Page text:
A billion-dollar ride-hailing company wants to hire 100 engineers. Where better to hunt for tech talent than in India! A million engineers graduate from India’s engineering colleges every year. And the best tech companies of the world – Google, Microsoft, and Adobe – have Indians at their helms. That’s why Dubai’s Careem, which operates in 11 countries outside India, is coming to Bangalore on February 25.
“We are looking to hire over 100 software engineers and data scientists for Careem’s research and development centers in Dubai and Berlin,” Careem spokesperson Emma Dourado tells Tech in Asia. For this, Careem is planning to host hackathons in India.
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Bangalore’s Venturesity is conducting Careem’s first hiring hackathon, named HaCareem, on February 25 and 26 at 91springboard in Koramangala. This will be a 24-hour hackathon.
Java, HTML, distributed systems, Spring, and Hibernate are the skillsets they want. All the developers who get hired will be placed in Dubai and Berlin.
“We are growing at a high rate and we need to scale our engineering capacity to solve challenges faced in the transportation industry. We are looking to hire globally, but we chose India as it is a growing hub for techies and we want to attract the best talent,” Emma says.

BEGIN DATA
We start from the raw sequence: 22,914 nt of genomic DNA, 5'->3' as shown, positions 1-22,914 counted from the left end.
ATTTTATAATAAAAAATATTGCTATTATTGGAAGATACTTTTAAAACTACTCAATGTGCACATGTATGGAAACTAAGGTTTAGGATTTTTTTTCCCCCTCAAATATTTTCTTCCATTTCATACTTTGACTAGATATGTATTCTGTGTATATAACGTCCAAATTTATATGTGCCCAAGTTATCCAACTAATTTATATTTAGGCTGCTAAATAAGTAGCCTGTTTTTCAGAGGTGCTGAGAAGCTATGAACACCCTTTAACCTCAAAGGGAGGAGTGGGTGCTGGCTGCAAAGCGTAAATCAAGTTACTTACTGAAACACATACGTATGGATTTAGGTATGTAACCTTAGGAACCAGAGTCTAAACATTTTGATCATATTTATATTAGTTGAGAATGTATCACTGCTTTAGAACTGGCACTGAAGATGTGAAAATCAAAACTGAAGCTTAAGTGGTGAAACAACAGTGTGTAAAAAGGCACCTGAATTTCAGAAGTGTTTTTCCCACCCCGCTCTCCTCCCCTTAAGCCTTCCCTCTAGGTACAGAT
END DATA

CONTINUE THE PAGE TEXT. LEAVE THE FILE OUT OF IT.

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Five-year-old Careem is the youngest of ride-hailing unicorns. It announced an investment of US$350 million from Japan’s Rakuten and Dubai’s Abraaj Capital in December. This was part of a US$500 million round – the rest of which hasn’t yet been disclosed in detail.
Careem’s hiring foray comes at a time when Indian consumer internet companies that bit off more than they could chew are laying off employees. Just today, ecommerce leader Snapdeal and fashion portal Yepme confirmed major cutbacks in operations and downsizing. So it’s an opportune time for those loking to hire tech talent.
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Careem’s hiring hackathon in India is also the beginning of a trend, Venturesity co-founder and CEO Subhendu Panigrahi believes. “Companies from countries like Germany, Australia, Canada, and Dubai, where visa regulations aren’t restrictive like in the US, will come to hire and take home talent from India. Careem’s hackathon is showing the beginning of that trend. We’re getting similar requests from other companies in Dubai,” Subhendu tells Tech in Asia.
“Because of the H1B visa curbs in the US, many American companies will find it tough to take talent home. So they will set up offices in India and hire tech talent to work from here for them,” he says.
It’s a good time to be a software engineer in India if Subhendu’s prediction comes true.
This article originally appeared on Tech in Asia